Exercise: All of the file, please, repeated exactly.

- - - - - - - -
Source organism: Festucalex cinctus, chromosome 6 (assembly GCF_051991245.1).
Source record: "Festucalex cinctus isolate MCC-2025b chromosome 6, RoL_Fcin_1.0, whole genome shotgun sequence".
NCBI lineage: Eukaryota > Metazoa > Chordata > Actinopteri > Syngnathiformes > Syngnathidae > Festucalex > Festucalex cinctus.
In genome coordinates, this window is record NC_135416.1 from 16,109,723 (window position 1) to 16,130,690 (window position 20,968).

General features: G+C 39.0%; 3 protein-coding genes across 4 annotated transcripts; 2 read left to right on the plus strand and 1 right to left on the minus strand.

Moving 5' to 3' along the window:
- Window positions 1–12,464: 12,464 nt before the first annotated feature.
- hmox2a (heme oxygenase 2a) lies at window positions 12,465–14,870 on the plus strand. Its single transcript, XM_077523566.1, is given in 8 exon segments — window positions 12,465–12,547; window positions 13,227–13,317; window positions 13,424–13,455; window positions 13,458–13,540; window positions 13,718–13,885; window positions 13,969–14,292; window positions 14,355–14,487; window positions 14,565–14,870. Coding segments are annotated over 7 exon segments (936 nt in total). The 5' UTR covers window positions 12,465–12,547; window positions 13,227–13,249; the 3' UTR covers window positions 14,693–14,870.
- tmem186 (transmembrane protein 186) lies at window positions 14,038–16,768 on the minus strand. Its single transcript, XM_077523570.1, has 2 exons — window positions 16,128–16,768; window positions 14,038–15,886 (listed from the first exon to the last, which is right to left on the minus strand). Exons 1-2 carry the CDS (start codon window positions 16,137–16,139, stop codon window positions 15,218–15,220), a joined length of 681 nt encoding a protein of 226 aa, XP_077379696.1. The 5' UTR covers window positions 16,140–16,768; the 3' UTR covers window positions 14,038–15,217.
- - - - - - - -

Source organism: Festucalex cinctus, chromosome 6 (assembly GCF_051991245.1).
Source record: "Festucalex cinctus isolate MCC-2025b chromosome 6, RoL_Fcin_1.0, whole genome shotgun sequence".
NCBI lineage: Eukaryota > Metazoa > Chordata > Actinopteri > Syngnathiformes > Syngnathidae > Festucalex > Festucalex cinctus.
In genome coordinates, this window is record NC_135416.1 from 16,109,723 (window position 1) to 16,130,690 (window position 20,968).

General features: G+C 39.0%; 3 protein-coding genes across 4 annotated transcripts; 2 read left to right on the plus strand and 1 right to left on the minus strand.

Moving 5' to 3' along the window:
- Window positions 1–12,464: 12,464 nt before the first annotated feature.
- hmox2a (heme oxygenase 2a) lies at window positions 12,465–14,870 on the plus strand. Its single transcript, XM_077523566.1, is given in 8 exon segments — window positions 12,465–12,547; window positions 13,227–13,317; window positions 13,424–13,455; window positions 13,458–13,540; window positions 13,718–13,885; window positions 13,969–14,292; window positions 14,355–14,487; window positions 14,565–14,870. Coding segments are annotated over 7 exon segments (936 nt in total). The 5' UTR covers window positions 12,465–12,547; window positions 13,227–13,249; the 3' UTR covers window positions 14,693–14,870.
- tmem186 (transmembrane protein 186) lies at window positions 14,038–16,768 on the minus strand. Its single transcript, XM_077523570.1, has 2 exons — window positions 16,128–16,768; window positions 14,038–15,886 (listed from the first exon to the last, which is right to left on the minus strand). Exons 1-2 carry the CDS (start codon window positions 16,137–16,139, stop codon window positions 15,218–15,220), a joined length of 681 nt encoding a protein of 226 aa, XP_077379696.1. The 5' UTR covers window positions 16,140–16,768; the 3' UTR covers window positions 14,038–15,217.